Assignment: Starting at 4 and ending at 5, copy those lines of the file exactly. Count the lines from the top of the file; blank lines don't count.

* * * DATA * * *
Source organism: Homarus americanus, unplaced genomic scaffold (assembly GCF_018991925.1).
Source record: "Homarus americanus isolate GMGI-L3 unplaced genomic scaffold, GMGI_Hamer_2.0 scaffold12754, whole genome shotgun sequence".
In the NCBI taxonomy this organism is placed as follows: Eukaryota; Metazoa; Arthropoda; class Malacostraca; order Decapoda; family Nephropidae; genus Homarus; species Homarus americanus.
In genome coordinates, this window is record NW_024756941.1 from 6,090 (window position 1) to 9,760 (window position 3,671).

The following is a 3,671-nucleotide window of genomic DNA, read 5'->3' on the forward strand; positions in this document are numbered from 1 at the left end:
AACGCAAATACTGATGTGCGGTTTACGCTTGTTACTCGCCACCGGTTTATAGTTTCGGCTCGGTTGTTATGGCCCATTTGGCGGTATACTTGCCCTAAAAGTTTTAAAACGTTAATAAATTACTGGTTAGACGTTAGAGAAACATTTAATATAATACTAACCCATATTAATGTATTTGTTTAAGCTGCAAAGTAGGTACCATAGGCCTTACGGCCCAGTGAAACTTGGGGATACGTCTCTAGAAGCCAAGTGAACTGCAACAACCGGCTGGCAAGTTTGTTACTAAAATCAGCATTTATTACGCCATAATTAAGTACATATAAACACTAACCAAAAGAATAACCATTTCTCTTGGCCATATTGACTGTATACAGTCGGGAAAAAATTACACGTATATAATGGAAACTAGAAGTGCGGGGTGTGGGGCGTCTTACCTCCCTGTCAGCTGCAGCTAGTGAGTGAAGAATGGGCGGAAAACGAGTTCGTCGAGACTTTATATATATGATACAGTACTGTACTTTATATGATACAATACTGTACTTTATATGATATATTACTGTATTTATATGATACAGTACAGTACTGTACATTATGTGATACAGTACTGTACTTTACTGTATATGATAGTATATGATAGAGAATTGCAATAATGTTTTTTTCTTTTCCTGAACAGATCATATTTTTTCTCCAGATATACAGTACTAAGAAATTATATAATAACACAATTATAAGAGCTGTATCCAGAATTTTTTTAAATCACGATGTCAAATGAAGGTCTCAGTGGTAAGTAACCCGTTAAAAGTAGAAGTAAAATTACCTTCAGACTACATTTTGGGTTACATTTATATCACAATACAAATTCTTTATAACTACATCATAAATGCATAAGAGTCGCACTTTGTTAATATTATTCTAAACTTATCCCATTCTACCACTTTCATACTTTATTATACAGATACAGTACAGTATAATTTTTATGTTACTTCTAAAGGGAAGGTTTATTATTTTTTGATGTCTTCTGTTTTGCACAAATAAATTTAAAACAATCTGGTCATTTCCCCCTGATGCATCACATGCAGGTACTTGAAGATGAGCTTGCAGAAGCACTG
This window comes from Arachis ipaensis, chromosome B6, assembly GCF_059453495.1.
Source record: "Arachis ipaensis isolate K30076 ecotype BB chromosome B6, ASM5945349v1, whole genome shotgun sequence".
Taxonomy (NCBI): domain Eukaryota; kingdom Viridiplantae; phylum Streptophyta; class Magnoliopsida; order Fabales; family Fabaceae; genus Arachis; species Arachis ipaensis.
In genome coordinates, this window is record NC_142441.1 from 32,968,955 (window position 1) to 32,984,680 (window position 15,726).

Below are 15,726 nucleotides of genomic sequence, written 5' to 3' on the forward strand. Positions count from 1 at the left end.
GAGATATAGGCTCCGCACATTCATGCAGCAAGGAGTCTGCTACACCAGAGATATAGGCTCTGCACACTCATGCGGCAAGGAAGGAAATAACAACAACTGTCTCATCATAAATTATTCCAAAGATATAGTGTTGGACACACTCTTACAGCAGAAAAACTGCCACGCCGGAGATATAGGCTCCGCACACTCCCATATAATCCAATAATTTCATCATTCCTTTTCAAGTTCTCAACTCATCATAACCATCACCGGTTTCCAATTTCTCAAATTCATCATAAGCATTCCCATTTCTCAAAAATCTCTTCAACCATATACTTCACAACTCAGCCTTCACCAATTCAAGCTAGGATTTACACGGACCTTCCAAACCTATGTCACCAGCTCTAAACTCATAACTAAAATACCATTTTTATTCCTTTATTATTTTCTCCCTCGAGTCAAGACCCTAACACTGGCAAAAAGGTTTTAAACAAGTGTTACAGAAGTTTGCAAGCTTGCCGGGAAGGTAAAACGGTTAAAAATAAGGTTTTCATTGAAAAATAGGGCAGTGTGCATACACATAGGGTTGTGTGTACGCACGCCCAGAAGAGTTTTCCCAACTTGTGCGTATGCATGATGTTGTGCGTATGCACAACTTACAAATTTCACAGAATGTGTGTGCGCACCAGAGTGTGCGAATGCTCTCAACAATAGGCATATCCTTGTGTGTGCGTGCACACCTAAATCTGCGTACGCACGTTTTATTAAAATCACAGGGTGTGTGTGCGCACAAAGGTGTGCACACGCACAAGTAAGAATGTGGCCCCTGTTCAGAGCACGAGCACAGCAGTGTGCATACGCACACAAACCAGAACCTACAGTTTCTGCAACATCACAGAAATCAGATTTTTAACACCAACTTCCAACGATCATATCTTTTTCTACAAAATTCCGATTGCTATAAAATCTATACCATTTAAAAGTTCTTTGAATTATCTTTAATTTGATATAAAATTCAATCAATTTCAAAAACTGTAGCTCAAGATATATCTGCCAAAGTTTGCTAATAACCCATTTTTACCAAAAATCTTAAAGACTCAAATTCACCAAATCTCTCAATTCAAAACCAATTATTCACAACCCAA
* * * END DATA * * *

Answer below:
In genome coordinates, this window is record NW_024756941.1 from 6,090 (window position 1) to 9,760 (window position 3,671).

The following is a 3,671-nucleotide window of genomic DNA, read 5'->3' on the forward strand; positions in this document are numbered from 1 at the left end: